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Double Engine Change for Mazda DPis

John Doonan positive after precautionary double engine change for Mazda…

Photo: John Dagys

Mazda Motorsports director John Doonan says his confidence level has increased after solving the issue that resulted in a double engine replacement to both Mazda RT24-Ps ahead of tomorrow’s Rolex 24 at Daytona.

The Joest Racing squad undertook a precautionary double engine change after finding a data irregularity on the No. 77 powerplant prior to qualifying.

Both cars missed sessions as a result, with the No. 77 Mazda returning to action for final practice and the No. 55 car sitting out Friday’s 60-minute session, following a decision to change that car’s engine as well.

It completed 17 laps in the final session, posting the fourth quickest time.

“We basically had a new engine broken in,” Doonan told Sportscar365. “It feels great and the data looks fantastic and we identified the area of concern.

“It changed my whole level of confidence once we identified it.

“We feel really good and we’re going into tomorrow with cautious optimism. It’s much better than it was in the middle of the night last night.”

While Doonan would not be drawn to the exact engine-related issue, he was pleased with the Mazda’s progress year-to-year. 

Jonathan Bomarito’s 1:36.633 qualifying lap on Thursday marked a three-second improvement over its pace from last year, in the car’s competition debut.

While having completed limited mileage in the sessions this weekend, Oliver Jarvis said that a loss in track time isn’t too much of an issue for the drivers.

His No. 77 car he shares with Rene Rast and Tristan Nunez will start from the back of the Prototype field after missing qualifying, while the sister car will line up ninth on the grid. 

“You always want more laps and more time to work on setup and also for the drivers,” he told Sportscar365. “The great thing here is you’ve got 24 hours to learn the track.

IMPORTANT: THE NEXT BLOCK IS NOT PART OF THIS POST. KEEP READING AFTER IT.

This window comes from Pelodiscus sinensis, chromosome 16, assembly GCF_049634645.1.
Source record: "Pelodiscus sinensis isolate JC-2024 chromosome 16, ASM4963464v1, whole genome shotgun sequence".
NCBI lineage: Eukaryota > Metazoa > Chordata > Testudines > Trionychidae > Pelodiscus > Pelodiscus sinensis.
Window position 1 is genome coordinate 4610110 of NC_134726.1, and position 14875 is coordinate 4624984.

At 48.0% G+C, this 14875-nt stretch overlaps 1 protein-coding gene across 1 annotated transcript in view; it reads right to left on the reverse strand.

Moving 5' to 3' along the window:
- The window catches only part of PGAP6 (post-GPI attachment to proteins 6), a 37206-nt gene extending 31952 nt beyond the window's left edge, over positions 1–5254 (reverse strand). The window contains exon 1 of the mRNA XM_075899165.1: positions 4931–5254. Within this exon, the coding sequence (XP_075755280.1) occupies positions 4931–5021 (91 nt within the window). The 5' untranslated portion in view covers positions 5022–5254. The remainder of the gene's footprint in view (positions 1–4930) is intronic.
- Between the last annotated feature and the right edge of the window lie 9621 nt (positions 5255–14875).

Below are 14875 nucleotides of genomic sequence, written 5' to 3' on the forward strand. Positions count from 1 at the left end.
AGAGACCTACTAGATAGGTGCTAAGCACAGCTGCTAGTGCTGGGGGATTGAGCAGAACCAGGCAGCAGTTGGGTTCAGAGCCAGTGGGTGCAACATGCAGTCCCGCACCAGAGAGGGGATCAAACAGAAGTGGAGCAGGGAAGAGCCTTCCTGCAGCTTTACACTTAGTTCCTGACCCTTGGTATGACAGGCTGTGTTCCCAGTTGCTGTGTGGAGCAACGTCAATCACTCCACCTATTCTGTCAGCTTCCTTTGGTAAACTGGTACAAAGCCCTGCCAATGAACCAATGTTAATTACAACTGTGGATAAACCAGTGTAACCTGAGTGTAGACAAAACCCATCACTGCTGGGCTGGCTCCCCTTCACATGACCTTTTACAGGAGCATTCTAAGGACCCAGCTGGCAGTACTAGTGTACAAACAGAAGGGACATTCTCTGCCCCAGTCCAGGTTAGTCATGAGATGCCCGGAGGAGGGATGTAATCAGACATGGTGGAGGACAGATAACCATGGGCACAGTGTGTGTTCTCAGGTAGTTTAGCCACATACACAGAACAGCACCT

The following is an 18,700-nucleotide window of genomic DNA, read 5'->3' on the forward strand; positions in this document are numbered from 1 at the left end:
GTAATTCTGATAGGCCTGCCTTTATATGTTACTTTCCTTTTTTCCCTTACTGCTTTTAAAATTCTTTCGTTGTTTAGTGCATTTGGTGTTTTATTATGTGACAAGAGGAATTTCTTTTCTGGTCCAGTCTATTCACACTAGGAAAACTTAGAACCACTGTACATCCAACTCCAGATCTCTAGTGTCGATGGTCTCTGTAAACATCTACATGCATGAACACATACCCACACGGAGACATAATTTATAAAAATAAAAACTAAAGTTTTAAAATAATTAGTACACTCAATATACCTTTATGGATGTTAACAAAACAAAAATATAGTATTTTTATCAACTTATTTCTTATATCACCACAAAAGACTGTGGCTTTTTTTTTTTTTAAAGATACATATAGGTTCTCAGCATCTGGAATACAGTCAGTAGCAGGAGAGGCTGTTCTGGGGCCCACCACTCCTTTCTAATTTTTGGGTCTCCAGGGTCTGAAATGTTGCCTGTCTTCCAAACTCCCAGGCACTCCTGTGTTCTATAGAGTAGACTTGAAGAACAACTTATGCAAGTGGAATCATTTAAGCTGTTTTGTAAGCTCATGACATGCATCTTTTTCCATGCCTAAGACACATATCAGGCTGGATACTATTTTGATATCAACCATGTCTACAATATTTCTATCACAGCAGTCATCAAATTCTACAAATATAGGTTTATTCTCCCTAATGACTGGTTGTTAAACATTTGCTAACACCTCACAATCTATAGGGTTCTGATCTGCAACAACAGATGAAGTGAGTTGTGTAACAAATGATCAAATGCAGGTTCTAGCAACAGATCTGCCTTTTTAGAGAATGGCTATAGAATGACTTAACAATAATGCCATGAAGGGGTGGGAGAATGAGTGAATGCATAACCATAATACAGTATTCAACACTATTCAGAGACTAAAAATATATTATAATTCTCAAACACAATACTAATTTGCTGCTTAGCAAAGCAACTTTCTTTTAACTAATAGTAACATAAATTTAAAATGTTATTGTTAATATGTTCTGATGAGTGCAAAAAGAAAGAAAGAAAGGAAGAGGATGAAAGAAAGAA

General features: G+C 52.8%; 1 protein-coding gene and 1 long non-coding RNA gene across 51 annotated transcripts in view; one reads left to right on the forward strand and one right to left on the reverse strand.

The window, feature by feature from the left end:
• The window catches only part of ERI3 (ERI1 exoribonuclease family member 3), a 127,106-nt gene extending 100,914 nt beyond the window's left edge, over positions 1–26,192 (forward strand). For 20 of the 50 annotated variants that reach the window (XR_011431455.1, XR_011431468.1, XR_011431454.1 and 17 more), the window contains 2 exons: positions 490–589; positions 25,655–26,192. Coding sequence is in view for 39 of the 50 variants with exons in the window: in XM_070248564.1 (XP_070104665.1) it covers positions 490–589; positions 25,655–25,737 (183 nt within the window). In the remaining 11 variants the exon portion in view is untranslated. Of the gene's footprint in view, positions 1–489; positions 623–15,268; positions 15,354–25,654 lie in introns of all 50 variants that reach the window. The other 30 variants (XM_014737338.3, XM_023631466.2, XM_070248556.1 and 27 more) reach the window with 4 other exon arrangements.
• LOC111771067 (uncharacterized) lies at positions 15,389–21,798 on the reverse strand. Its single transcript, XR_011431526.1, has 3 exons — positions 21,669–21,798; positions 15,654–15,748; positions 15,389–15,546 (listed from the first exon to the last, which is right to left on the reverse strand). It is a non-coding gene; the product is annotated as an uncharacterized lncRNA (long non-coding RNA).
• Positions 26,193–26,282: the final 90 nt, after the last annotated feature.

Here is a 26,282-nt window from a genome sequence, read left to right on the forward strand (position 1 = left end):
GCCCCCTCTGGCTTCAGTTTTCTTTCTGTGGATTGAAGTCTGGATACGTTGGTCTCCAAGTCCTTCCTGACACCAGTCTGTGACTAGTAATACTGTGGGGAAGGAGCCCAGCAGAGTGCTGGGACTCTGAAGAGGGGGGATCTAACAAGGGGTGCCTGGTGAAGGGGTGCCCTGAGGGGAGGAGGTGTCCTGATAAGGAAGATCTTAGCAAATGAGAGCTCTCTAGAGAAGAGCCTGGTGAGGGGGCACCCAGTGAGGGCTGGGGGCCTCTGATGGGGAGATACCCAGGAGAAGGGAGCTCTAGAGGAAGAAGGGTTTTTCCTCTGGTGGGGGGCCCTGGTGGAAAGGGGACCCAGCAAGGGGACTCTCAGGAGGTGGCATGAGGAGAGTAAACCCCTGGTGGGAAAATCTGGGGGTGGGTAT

“Unfortunately, you can’t change the setup when the race starts but I think we should be there or thereabouts.

“Whenever we’ve been on track, we’ve been quick and it’s now just making sure we stay out of trouble and have a clean race.”

Jarvis is focused on having a clean race and believes that without problems, the Mazdas are capable of fighting for a strong finish.

“If you’re there in the last two hours and you’re on the lead lap, anything can happen,” he said. “I think if we are there with two hours to go, the car’s got the pace in it to fight from the front.

“It’s so competitive this year. There seems to be a couple of cars that are really quick and then the gap from third to tenth is a couple of tenths. You could be on either side of that!

“You could be on the podium or you could be back in P10, and the difference is minute.

“The goal, first of all, is to finish the 24 and if we do that, I think we’ll be in a good position to fight for a top five.”

John Dagys contributed to this report

Jake Kilshaw is a UK-based journalist. He is a graduate of Politics and International Relations.


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